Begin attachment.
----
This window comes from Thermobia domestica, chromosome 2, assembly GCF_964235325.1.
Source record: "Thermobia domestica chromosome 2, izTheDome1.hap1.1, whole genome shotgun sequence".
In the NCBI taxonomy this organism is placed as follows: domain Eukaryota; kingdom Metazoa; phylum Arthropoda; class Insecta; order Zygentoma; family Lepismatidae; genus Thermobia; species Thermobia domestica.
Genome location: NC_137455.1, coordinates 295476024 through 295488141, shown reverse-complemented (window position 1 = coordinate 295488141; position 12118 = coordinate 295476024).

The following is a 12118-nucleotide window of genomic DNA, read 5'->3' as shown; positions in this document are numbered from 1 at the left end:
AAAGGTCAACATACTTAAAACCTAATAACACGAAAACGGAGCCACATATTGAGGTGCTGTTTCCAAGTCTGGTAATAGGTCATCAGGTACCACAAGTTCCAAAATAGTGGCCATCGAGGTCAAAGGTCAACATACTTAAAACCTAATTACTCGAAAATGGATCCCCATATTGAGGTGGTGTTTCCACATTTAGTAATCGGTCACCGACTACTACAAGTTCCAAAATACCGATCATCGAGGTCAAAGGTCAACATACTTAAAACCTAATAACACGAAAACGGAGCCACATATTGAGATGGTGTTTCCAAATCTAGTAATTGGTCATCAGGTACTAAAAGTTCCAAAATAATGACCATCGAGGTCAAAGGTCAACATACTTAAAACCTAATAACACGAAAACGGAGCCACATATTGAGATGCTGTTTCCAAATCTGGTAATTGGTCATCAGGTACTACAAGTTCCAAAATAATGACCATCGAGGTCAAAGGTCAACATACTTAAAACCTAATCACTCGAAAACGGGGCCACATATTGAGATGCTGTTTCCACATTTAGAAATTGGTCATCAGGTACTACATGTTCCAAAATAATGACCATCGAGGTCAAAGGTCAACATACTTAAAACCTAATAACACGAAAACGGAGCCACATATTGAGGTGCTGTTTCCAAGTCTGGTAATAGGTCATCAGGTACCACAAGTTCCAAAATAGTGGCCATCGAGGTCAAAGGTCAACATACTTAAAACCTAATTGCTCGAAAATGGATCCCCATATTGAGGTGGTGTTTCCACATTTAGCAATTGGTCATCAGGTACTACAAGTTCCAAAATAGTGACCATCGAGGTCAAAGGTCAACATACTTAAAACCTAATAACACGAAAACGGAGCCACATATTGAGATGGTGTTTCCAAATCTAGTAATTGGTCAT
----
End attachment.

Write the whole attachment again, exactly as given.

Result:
This window comes from Thermobia domestica, chromosome 2, assembly GCF_964235325.1.
Source record: "Thermobia domestica chromosome 2, izTheDome1.hap1.1, whole genome shotgun sequence".
In the NCBI taxonomy this organism is placed as follows: domain Eukaryota; kingdom Metazoa; phylum Arthropoda; class Insecta; order Zygentoma; family Lepismatidae; genus Thermobia; species Thermobia domestica.
Genome location: NC_137455.1, coordinates 295476024 through 295488141, shown reverse-complemented (window position 1 = coordinate 295488141; position 12118 = coordinate 295476024).

The following is a 12118-nucleotide window of genomic DNA, read 5'->3' as shown; positions in this document are numbered from 1 at the left end:
AAAGGTCAACATACTTAAAACCTAATAACACGAAAACGGAGCCACATATTGAGGTGCTGTTTCCAAGTCTGGTAATAGGTCATCAGGTACCACAAGTTCCAAAATAGTGGCCATCGAGGTCAAAGGTCAACATACTTAAAACCTAATTACTCGAAAATGGATCCCCATATTGAGGTGGTGTTTCCACATTTAGTAATCGGTCACCGACTACTACAAGTTCCAAAATACCGATCATCGAGGTCAAAGGTCAACATACTTAAAACCTAATAACACGAAAACGGAGCCACATATTGAGATGGTGTTTCCAAATCTAGTAATTGGTCATCAGGTACTAAAAGTTCCAAAATAATGACCATCGAGGTCAAAGGTCAACATACTTAAAACCTAATAACACGAAAACGGAGCCACATATTGAGATGCTGTTTCCAAATCTGGTAATTGGTCATCAGGTACTACAAGTTCCAAAATAATGACCATCGAGGTCAAAGGTCAACATACTTAAAACCTAATCACTCGAAAACGGGGCCACATATTGAGATGCTGTTTCCACATTTAGAAATTGGTCATCAGGTACTACATGTTCCAAAATAATGACCATCGAGGTCAAAGGTCAACATACTTAAAACCTAATAACACGAAAACGGAGCCACATATTGAGGTGCTGTTTCCAAGTCTGGTAATAGGTCATCAGGTACCACAAGTTCCAAAATAGTGGCCATCGAGGTCAAAGGTCAACATACTTAAAACCTAATTGCTCGAAAATGGATCCCCATATTGAGGTGGTGTTTCCACATTTAGCAATTGGTCATCAGGTACTACAAGTTCCAAAATAGTGACCATCGAGGTCAAAGGTCAACATACTTAAAACCTAATAACACGAAAACGGAGCCACATATTGAGATGGTGTTTCCAAATCTAGTAATTGGTCAT